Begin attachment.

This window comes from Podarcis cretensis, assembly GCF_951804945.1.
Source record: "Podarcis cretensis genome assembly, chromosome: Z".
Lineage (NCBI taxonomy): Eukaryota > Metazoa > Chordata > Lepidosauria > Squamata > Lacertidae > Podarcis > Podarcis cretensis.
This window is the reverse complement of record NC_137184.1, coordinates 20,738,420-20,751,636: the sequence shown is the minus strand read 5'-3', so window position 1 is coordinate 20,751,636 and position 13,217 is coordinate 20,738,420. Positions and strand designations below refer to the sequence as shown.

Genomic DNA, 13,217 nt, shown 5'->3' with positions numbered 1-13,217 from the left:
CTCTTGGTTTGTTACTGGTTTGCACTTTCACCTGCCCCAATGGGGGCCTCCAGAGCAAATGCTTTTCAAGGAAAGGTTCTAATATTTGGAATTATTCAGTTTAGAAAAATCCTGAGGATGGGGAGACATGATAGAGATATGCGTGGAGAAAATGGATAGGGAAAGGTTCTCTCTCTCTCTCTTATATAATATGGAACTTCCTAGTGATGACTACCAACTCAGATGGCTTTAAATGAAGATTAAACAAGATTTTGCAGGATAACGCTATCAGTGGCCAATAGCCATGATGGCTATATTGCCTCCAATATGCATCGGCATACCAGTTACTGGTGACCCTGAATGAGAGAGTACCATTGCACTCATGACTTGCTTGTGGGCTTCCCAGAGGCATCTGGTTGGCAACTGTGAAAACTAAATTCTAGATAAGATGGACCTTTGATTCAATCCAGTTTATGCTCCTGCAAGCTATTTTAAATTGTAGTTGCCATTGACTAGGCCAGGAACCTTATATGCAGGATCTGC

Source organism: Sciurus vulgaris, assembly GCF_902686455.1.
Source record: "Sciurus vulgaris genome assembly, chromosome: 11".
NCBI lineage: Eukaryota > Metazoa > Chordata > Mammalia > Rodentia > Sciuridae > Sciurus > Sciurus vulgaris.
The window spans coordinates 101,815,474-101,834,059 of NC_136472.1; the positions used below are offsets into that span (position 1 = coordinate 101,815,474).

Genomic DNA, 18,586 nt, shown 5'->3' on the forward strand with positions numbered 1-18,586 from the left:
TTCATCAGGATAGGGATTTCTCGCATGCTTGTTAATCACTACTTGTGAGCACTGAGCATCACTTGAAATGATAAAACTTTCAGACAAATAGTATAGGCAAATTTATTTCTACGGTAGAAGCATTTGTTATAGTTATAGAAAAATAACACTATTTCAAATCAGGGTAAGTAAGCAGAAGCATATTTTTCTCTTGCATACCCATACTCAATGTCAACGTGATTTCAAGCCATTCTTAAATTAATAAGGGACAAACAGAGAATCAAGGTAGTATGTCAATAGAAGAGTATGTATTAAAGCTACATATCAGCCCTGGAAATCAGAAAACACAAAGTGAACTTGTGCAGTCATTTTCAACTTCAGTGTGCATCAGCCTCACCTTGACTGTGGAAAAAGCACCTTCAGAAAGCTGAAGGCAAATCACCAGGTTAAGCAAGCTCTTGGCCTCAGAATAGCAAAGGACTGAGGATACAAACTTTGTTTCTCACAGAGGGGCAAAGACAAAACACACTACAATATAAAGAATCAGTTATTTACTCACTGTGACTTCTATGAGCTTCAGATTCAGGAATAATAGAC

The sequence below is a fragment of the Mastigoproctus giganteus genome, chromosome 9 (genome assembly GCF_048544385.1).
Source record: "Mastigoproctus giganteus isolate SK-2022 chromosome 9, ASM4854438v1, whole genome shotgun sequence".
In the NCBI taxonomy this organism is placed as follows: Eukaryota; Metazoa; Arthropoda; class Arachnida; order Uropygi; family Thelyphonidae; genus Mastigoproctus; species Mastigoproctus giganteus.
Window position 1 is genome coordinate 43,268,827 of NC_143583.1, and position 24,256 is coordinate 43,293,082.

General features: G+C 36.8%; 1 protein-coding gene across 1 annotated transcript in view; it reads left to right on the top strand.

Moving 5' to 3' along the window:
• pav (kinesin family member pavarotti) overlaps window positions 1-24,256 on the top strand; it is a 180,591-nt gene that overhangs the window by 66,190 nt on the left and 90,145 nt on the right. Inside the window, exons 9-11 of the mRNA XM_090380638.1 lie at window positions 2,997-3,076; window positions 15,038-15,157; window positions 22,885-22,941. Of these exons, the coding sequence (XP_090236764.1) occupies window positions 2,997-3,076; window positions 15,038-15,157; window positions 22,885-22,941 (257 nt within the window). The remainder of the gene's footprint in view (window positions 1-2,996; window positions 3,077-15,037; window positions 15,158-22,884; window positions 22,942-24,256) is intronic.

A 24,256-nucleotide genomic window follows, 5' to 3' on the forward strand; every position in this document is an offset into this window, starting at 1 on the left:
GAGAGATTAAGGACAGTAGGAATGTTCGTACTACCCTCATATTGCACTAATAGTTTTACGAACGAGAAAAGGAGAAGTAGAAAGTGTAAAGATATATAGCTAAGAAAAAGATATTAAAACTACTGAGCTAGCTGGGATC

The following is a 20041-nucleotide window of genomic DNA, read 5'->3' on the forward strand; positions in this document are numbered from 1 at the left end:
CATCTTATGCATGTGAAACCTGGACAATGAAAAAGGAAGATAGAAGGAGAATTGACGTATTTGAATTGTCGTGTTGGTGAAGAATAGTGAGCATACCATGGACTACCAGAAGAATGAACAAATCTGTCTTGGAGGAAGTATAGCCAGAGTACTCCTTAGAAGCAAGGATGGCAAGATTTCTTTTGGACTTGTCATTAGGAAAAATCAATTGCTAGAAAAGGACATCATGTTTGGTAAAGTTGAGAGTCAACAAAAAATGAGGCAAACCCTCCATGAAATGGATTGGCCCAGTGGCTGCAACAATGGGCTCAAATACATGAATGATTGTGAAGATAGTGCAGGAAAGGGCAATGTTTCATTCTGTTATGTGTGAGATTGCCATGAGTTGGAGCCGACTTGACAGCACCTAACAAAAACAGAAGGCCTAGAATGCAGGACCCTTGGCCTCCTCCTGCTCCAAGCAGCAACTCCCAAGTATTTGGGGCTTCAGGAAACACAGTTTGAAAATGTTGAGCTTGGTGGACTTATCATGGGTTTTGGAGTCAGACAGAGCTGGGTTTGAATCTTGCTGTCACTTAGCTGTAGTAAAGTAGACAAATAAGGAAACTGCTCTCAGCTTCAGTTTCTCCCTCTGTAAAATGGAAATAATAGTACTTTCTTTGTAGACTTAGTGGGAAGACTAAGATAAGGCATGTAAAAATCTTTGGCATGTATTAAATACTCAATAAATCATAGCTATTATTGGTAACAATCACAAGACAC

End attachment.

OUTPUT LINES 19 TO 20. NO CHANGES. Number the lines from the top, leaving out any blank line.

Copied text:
• pav (kinesin family member pavarotti) overlaps window positions 1-24,256 on the top strand; it is a 180,591-nt gene that overhangs the window by 66,190 nt on the left and 90,145 nt on the right. Inside the window, exons 9-11 of the mRNA XM_090380638.1 lie at window positions 2,997-3,076; window positions 15,038-15,157; window positions 22,885-22,941. Of these exons, the coding sequence (XP_090236764.1) occupies window positions 2,997-3,076; window positions 15,038-15,157; window positions 22,885-22,941 (257 nt within the window). The remainder of the gene's footprint in view (window positions 1-2,996; window positions 3,077-15,037; window positions 15,158-22,884; window positions 22,942-24,256) is intronic.

A 24,256-nucleotide genomic window follows, 5' to 3' on the forward strand; every position in this document is an offset into this window, starting at 1 on the left: